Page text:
Eigen Pairs

In this section, let us develop our understanding of linear transformation by breaking it down into simpler linear transformations. 

  • Let T be a linear transformation from \mathbb {R}^n to \mathbb {R}^n.

Suppose:

  • B is a basis of \mathbb {R}^n
  • V is the span of some of the vectors in B
  • W is the span of the remaining vectors in B.

Then:

  • Any vector in \mathbb {R}^n can be written as the sum of a vector v in V and a vector w in W.
  • Since T(v + w) = T(v) + T(w), we can see how T behaves on all of \mathbb {R}^n if we know how it behaves on V and on W.
  • This decomposition is particularly helpful if V and W are chosen so that T behaves in a simple way on V and on W.

Given such a decomposition of \mathbb {R}^n into the vector spaces V and W, the same idea can be applied to split V and W into lower-dimensional vector spaces and repeat until no more splits are possible. The most optimistic outcome of this procedure would be that we get all the way down to n one-dimensional subspaces and that T acts on each of these subspaces by simply scaling each vector in that subspace by some factor. In other words, we would like to find n vectors v for which T(v) is a scalar multiple of v. From this, the following definition can be obtained. 

Mathematical Definition:

  • An eigenvector v of an n \times n matrix A has the property Av = \lambda v for some \lambda \mathbb {R}.
  • \lambda is the eigenvalue of A.
  • The eigenvector together with its eigenvalue is called eigenpair.

Being more general, an eigenvector is a vector whose direction remains unchanged when a linear transformation is applied to it.

In the figure above, the red vectors are the eigenvectors because their directions didn’t change even after the application of a linear transformation(scaling in this case) while the magenta vector is not an eigenvector as its direction is changed after the linear transformation.

Q: Find the eigen pairs of a 3 \times 3 matrix A = \begin{bmatrix} 1.5 & 0 & 1\\-0.5 & 0.5 & -0.5 \\-0.5 & 0 & 0 \end{bmatrix}

				
					%use s2

// Create a matrix
val A = DenseMatrix(arrayOf
        (doubleArrayOf(1.5, 0.0, 1.0), 
         doubleArrayOf(-0.5, 0.5, -0.5), 
         doubleArrayOf(-0.5, 0.0, 0.0)))
// eigen decomposition
val eigen = Eigen(A, Eigen.Method.QR, 0.0)
println("eigenpairs:")
for (i in 0 until eigen.size()) {
    // get the i-th eigenvalue
    val eigenvalue = eigen.getEigenvalue(i)
    // get the property associated with the eigenvalue
    val property = eigen.getProperty(eigenvalue)
    // get the eigen vector from property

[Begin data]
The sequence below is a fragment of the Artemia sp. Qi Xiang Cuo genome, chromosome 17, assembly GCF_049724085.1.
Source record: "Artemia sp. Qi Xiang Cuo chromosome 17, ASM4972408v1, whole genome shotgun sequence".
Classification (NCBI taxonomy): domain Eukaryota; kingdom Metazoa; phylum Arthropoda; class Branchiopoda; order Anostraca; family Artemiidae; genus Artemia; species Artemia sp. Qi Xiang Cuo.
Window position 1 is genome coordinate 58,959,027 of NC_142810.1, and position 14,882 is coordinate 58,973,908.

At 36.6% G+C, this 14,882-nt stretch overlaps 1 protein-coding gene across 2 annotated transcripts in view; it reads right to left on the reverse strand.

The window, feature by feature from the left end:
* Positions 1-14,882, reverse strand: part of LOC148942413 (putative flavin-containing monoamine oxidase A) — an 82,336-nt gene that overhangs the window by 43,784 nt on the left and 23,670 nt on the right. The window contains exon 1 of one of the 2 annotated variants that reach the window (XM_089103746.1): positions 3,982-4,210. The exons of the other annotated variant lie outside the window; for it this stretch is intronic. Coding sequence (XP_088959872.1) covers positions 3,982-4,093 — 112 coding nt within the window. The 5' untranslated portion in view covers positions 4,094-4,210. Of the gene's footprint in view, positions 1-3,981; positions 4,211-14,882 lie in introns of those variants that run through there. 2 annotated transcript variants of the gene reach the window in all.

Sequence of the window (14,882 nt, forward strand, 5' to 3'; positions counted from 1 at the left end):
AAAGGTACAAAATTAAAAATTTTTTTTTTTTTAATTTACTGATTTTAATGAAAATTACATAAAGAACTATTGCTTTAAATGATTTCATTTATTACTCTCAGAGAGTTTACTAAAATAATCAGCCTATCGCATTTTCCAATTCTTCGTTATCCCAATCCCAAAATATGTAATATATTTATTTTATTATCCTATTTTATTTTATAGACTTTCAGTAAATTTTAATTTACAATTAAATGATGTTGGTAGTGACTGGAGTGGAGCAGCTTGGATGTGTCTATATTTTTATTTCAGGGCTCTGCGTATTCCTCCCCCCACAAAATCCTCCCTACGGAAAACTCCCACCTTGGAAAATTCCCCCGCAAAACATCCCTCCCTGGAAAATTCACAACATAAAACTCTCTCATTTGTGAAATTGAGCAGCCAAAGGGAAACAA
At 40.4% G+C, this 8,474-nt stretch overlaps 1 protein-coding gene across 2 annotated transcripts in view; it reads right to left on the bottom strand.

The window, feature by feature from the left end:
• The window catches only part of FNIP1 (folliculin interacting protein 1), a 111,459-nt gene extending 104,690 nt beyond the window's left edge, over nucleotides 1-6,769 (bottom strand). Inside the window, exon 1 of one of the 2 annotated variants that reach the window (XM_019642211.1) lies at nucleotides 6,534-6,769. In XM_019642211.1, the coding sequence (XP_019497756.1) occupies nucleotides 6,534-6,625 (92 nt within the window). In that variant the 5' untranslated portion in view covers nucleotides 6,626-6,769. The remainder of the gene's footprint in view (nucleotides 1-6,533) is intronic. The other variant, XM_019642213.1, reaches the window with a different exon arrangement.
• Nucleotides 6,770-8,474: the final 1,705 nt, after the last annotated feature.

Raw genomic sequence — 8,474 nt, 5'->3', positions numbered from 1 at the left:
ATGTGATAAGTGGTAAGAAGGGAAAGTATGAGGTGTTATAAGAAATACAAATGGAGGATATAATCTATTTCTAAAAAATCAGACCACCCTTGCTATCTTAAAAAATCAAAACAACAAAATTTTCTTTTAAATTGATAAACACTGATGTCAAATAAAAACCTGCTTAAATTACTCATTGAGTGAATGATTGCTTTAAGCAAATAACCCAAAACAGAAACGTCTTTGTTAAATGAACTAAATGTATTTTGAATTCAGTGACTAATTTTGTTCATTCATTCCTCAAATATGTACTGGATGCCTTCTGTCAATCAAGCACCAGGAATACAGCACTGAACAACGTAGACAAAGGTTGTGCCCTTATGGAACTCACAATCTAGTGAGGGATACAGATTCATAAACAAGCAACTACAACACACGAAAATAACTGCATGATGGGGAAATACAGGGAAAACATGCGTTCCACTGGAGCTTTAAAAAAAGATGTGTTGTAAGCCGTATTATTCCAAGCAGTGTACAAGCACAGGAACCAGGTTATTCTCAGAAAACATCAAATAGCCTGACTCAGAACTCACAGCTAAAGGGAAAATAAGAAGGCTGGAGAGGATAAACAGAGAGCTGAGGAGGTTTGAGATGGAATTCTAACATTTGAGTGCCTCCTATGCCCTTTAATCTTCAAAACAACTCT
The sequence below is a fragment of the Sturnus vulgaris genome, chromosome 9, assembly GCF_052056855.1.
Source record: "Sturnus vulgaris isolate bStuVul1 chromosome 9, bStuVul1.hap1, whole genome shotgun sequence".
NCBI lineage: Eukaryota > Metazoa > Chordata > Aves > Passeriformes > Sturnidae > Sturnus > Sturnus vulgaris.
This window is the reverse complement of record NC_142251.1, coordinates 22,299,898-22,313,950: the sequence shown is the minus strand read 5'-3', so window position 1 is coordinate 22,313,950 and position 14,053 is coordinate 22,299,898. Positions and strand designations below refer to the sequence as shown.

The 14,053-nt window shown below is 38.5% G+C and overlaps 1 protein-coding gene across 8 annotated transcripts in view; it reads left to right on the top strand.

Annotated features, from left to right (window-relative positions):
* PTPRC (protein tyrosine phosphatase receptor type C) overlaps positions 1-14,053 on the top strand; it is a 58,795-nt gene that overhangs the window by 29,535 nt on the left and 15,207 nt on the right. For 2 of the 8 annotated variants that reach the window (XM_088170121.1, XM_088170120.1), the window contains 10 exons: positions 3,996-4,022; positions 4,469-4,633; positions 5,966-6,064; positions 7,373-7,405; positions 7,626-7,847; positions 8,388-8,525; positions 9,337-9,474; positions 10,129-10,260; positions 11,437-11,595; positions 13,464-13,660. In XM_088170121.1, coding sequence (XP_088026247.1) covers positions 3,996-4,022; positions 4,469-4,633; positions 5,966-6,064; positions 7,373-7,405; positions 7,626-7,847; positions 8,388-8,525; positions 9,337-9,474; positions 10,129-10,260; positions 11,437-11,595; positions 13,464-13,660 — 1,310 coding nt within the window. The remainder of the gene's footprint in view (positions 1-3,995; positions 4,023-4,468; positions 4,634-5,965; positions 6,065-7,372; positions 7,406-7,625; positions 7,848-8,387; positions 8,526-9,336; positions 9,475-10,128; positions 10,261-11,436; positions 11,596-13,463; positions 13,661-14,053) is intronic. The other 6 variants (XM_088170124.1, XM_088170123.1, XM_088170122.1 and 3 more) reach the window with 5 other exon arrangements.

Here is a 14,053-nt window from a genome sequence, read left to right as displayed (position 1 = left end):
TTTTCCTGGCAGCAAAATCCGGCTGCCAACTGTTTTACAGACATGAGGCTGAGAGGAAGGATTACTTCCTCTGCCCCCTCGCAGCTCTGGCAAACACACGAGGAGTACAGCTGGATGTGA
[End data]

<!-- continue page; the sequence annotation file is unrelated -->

val eigenVector = property.eigenVector()
    println("eigenvalue: $eigenvalue; eigenvector: $eigenVector")
}
				
			
eigenpairs:
eigenvalue: 1.0; eigenvector: [-2.000000, 1.000000, 1.000000] 
eigenvalue: 0.5; eigenvector: [-0.000000, 1.000000, 0.000000] 
eigenvalue: 0.49999999999999994; eigenvector: [-0.000000, 1.000000, 0.000000] 

Note: Every non-zero vector is an eigenvector of the identity matrix with eigenvalue 1.

Eigen Decomposition

Let’s say, A is an n \times n having linearly y independent eigenvectors, then one-dimensional subspaces spanned by each of these vectors can be thought of as (not necessarily orthogonal) axes along which A acts by scaling.

Speaking in matrix terms, we can define Q to be the matrix with the eigenvectors of A as columns. Then from the definition of an eigenpair, we have:

AQ = QD

where  D is a diagonal matrix whose diagonal entries are the eigenvalues (in the order corresponding to the columns of Q) and whose other entries are zero.

Thus, we can conclude that A = QDQ^{-1}, where  D is a diagonal matrix and A is diagonalizable.

S2 makes it easier to find the diagonal matrix D for a given diagonalizable matrix A.

				
					%use s2

// Create a symmetric matrix
val A = DenseMatrix(SymmetricMatrix(
    arrayOf(doubleArrayOf(1.0),
            doubleArrayOf(2.0, 3.0), 
            doubleArrayOf(4.0, 5.0, 6.0), 
            doubleArrayOf(7.0, 8.0, 9.0, 10.0))))
// eigen decomposition
val precision = 1e-4
val decomp = EigenDecomposition(A, precision)
val D = decomp.D() // get the diagonal matrix which contains the eigen values
println("eigen decomposition result: $D")

// verification
val Q = decomp.Q();
val Qt = decomp.Qt();
val B = Q.multiply(D).multiply(Qt); // QDQ' = A = B
println("$A =\n$B")
				
			
eigen decomposition result: 4x4
	[,1] [,2] [,3] [,4] 
[1,] 24.638176, 0.000000, 0.000000, 0.000000, 
[2,] 0.000000, -0.038687, 0.000000, 0.000000, 
[3,] 0.000000, 0.000000, -0.513527, 0.000000, 
[4,] 0.000000, 0.000000, 0.000000, -4.085962, 
4x4
	[,1] [,2] [,3] [,4] 
[1,] 1.000000, 2.000000, 4.000000, 7.000000, 
[2,] 2.000000, 3.000000, 5.000000, 8.000000, 
[3,] 4.000000, 5.000000, 6.000000, 9.000000, 
[4,] 7.000000, 8.000000, 9.000000, 10.000000,  =
4x4
	[,1] [,2] [,3] [,4] 
[1,] 1.000000, 2.000000, 4.000000, 7.000000, 
[2,] 2.000000, 3.000000, 5.000000, 8.000000, 
[3,] 4.000000, 5.000000, 6.000000, 9.000000, 
[4,] 7.000000, 8.000000, 9.000000, 10.000000, 

Positive Definite Matrices

 A symmetric matrix A is called a positive definite matrix if its eigenvalues are all positive. A symmetric matric matrix A is a positive semidefinite matrix if its eigenvalues are all non-negative.

Equivalently, a matrix A is positive semidefinite if x'Ax \geq 0 for all x.

Analogously, a symmetric matrix A is called a negative definite matrix if its eigenvalues are all negative. A symmetric matric matrix A is a negative semidefinite matrix if its eigenvalues are all non-positive.